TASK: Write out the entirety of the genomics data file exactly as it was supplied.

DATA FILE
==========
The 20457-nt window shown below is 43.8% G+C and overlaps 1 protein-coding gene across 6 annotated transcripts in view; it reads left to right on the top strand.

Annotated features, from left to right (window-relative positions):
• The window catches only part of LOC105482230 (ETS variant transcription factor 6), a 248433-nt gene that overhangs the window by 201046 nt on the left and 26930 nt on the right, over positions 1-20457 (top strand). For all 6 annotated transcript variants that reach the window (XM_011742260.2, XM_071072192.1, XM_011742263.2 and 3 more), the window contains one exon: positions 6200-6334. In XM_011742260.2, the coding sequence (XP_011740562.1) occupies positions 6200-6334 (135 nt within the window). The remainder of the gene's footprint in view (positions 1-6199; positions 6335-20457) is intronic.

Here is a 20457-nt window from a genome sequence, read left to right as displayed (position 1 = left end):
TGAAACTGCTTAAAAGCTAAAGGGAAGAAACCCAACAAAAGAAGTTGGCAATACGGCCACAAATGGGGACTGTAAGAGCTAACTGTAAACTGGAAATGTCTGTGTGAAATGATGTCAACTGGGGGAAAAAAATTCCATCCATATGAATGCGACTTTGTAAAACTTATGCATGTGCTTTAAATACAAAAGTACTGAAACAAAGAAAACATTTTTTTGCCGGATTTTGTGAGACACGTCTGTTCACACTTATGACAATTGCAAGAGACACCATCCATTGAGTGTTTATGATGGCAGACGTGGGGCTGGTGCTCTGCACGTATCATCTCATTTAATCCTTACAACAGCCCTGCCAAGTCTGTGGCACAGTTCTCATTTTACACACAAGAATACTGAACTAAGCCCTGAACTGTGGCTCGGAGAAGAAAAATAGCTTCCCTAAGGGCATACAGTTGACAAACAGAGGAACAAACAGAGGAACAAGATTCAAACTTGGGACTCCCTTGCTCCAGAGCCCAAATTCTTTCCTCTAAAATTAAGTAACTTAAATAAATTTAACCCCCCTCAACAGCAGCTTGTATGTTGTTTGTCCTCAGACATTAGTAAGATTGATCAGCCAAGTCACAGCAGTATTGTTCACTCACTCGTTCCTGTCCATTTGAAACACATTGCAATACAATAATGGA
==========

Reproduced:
The 20457-nt window shown below is 43.8% G+C and overlaps 1 protein-coding gene across 6 annotated transcripts in view; it reads left to right on the top strand.

Annotated features, from left to right (window-relative positions):
• The window catches only part of LOC105482230 (ETS variant transcription factor 6), a 248433-nt gene that overhangs the window by 201046 nt on the left and 26930 nt on the right, over positions 1-20457 (top strand). For all 6 annotated transcript variants that reach the window (XM_011742260.2, XM_071072192.1, XM_011742263.2 and 3 more), the window contains one exon: positions 6200-6334. In XM_011742260.2, the coding sequence (XP_011740562.1) occupies positions 6200-6334 (135 nt within the window). The remainder of the gene's footprint in view (positions 1-6199; positions 6335-20457) is intronic.

Here is a 20457-nt window from a genome sequence, read left to right as displayed (position 1 = left end):
TGAAACTGCTTAAAAGCTAAAGGGAAGAAACCCAACAAAAGAAGTTGGCAATACGGCCACAAATGGGGACTGTAAGAGCTAACTGTAAACTGGAAATGTCTGTGTGAAATGATGTCAACTGGGGGAAAAAAATTCCATCCATATGAATGCGACTTTGTAAAACTTATGCATGTGCTTTAAATACAAAAGTACTGAAACAAAGAAAACATTTTTTTGCCGGATTTTGTGAGACACGTCTGTTCACACTTATGACAATTGCAAGAGACACCATCCATTGAGTGTTTATGATGGCAGACGTGGGGCTGGTGCTCTGCACGTATCATCTCATTTAATCCTTACAACAGCCCTGCCAAGTCTGTGGCACAGTTCTCATTTTACACACAAGAATACTGAACTAAGCCCTGAACTGTGGCTCGGAGAAGAAAAATAGCTTCCCTAAGGGCATACAGTTGACAAACAGAGGAACAAACAGAGGAACAAGATTCAAACTTGGGACTCCCTTGCTCCAGAGCCCAAATTCTTTCCTCTAAAATTAAGTAACTTAAATAAATTTAACCCCCCTCAACAGCAGCTTGTATGTTGTTTGTCCTCAGACATTAGTAAGATTGATCAGCCAAGTCACAGCAGTATTGTTCACTCACTCGTTCCTGTCCATTTGAAACACATTGCAATACAATAATGGA